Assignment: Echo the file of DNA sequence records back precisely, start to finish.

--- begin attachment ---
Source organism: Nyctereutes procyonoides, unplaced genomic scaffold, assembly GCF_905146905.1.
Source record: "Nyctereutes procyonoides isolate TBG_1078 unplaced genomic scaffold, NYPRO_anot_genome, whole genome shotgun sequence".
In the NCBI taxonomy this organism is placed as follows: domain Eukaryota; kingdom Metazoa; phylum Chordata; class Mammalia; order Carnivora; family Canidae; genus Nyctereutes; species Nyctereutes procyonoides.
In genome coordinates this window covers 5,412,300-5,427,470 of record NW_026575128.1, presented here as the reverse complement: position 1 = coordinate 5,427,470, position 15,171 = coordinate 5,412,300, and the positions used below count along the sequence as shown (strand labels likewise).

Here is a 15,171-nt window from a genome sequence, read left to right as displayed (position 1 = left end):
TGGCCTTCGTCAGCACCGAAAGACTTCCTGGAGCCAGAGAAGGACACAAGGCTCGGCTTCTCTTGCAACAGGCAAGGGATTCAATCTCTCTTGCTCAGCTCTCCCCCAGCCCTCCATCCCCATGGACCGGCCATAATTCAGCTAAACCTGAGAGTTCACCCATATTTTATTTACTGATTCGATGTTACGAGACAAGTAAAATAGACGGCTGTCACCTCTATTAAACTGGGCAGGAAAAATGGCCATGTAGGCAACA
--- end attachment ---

Source organism: Nyctereutes procyonoides, unplaced genomic scaffold, assembly GCF_905146905.1.
Source record: "Nyctereutes procyonoides isolate TBG_1078 unplaced genomic scaffold, NYPRO_anot_genome, whole genome shotgun sequence".
In the NCBI taxonomy this organism is placed as follows: domain Eukaryota; kingdom Metazoa; phylum Chordata; class Mammalia; order Carnivora; family Canidae; genus Nyctereutes; species Nyctereutes procyonoides.
In genome coordinates this window covers 5,412,300-5,427,470 of record NW_026575128.1, presented here as the reverse complement: position 1 = coordinate 5,427,470, position 15,171 = coordinate 5,412,300, and the positions used below count along the sequence as shown (strand labels likewise).

Here is a 15,171-nt window from a genome sequence, read left to right as displayed (position 1 = left end):
TGGCCTTCGTCAGCACCGAAAGACTTCCTGGAGCCAGAGAAGGACACAAGGCTCGGCTTCTCTTGCAACAGGCAAGGGATTCAATCTCTCTTGCTCAGCTCTCCCCCAGCCCTCCATCCCCATGGACCGGCCATAATTCAGCTAAACCTGAGAGTTCACCCATATTTTATTTACTGATTCGATGTTACGAGACAAGTAAAATAGACGGCTGTCACCTCTATTAAACTGGGCAGGAAAAATGGCCATGTAGGCAACA